Jan Koum, one of the co-founders of WhatsApp, wrote in 2014 about growing up in the Soviet Union and his constant fear of being monitored and watched by the KGB (now the FSB), the Soviet secret service that managed over 500,000 officers and informants at its height in the 1980s. Mr Koum seemed to be concerned about privacy as a result and when he started WhatsApp just over 10 years ago he had no idea that in the post 2016 US election he experiencing allegations of Russian interference from Moscow`s secret services. Keep in mind that Vladimir Putin is leader-for-life in Russia and his first career was an officer in the KGB.
When you couple this reality with the chain of events that seem to flow out of a movie script, it becomes bigger-than-life news. Mr Jan Koum who said earlier this year that he was “moving on” from Facebook, is now being joined by other senior managers who came over as part of the WhatsApp transaction. They continue to leave one-by-one. Note he was a key member in the $19 billion dollar, largest-ever acquisition by Facebook. Sources point out that the movement of management does have its roots in data targeting, encryption, ad-based revenue and mobile payments.
Koum left Facebook about two months after fellow WhatsApp co-founder Brian Acton told his followers to delete Facebook`s app. Acton left Facebook to help launch a new entity, Signal Foundation, which supports a secure messaging service called Signal. Apparently, Kuo sold almost $2.83 billion in shares in 2017, far more that what is usual by tech executives, raising eyebrows. The thing that we find most interesting is that although the founders of WhatsApp made billions when they sold their firm to Facebook gave up even millions more by leaving the Facebook on what is clearly differences of opinion regarding client interaction. Clearly there is a difference in opinion regarding client information and its usage.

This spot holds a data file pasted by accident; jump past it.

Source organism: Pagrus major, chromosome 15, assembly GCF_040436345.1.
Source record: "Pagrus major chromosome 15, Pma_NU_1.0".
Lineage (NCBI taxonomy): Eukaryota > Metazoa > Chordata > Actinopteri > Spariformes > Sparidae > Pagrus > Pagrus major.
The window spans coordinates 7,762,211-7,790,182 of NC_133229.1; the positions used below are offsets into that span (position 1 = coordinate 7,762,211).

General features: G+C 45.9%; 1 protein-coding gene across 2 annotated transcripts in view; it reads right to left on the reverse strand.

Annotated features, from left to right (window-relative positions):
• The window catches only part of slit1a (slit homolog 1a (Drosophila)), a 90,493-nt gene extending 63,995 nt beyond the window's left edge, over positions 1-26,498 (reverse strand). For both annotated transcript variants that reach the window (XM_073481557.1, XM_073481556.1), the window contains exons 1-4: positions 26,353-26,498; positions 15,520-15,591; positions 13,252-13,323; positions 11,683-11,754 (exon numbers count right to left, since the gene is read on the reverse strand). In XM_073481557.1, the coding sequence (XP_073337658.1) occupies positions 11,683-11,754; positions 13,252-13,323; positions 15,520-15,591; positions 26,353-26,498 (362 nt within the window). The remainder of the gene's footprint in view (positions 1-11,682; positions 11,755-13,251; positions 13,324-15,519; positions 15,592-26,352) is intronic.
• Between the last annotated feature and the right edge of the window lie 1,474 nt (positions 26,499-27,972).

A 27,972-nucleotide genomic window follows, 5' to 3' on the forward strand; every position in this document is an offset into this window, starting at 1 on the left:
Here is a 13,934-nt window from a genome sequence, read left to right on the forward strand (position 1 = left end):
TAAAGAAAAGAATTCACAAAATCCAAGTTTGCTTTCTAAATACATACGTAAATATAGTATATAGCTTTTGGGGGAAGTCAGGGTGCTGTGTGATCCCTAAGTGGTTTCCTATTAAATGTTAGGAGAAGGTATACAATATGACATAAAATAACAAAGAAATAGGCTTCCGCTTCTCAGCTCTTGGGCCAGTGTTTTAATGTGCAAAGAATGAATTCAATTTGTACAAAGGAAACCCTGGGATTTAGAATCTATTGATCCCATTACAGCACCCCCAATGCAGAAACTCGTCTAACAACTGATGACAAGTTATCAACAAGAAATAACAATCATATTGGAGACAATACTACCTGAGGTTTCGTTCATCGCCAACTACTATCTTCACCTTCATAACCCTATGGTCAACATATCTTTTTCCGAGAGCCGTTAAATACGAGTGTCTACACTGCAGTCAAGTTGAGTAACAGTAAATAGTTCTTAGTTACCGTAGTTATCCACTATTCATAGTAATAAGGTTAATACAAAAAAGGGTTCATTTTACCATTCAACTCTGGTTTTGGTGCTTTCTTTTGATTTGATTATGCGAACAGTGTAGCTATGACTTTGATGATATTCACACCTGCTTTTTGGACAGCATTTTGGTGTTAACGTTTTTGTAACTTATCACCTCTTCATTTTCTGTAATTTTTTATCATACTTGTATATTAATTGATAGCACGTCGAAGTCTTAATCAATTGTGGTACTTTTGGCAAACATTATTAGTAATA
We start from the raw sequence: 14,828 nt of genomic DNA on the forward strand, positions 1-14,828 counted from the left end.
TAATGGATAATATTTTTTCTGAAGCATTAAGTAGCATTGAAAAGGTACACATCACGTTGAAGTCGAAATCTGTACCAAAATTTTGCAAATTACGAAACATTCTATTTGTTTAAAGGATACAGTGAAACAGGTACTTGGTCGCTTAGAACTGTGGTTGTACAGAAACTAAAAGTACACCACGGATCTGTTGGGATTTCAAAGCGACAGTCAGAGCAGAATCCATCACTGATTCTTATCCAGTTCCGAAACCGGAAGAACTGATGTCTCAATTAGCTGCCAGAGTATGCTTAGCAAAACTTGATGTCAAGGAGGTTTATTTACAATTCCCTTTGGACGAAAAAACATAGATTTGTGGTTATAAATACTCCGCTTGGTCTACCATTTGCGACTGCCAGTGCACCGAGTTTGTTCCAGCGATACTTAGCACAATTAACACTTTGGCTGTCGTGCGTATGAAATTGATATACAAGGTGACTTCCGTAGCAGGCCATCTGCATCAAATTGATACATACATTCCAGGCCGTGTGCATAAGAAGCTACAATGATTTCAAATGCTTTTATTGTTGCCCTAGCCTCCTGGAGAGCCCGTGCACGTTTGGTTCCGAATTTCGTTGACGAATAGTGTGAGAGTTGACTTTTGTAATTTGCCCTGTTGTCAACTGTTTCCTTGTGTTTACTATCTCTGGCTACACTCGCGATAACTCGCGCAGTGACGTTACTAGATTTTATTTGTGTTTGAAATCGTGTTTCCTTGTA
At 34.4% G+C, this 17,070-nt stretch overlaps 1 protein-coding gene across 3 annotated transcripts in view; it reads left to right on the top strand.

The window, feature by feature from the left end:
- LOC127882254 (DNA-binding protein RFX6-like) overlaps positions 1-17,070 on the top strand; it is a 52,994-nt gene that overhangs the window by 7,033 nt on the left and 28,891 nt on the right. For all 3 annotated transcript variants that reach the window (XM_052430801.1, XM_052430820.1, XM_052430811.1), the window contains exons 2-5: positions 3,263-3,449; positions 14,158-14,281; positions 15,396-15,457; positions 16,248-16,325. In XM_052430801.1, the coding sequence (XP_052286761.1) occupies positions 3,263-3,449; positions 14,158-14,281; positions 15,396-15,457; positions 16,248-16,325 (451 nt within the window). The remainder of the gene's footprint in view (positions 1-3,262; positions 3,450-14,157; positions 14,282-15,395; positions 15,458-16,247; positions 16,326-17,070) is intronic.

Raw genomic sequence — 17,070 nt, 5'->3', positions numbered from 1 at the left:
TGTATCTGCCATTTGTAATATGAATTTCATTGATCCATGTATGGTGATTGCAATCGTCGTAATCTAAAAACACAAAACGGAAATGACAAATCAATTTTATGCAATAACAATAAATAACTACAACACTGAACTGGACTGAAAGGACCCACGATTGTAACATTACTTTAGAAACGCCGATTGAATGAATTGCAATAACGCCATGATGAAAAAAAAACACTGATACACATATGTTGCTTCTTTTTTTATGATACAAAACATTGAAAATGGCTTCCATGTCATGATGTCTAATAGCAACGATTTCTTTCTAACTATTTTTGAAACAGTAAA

According to WhatsApp co-founder Brian Acton, he walked away from $850 million dollars over users privacy and apparent disagreements over how to monetize WhatsApp. It seems that Mr Acton disagreed with targeting ads and selling business analytics tools. He claims he sold his company, and sold the privacy of his users – a decision he lives with every day.
We at Classiarius feel that Facebook is just the beginning of what could be a fracturing of many social media companies – others are now seeing an exodus of staff who, sometimes for political reasons, or freedom of speech, are walking away to start new firms. Perhaps becoming competitors.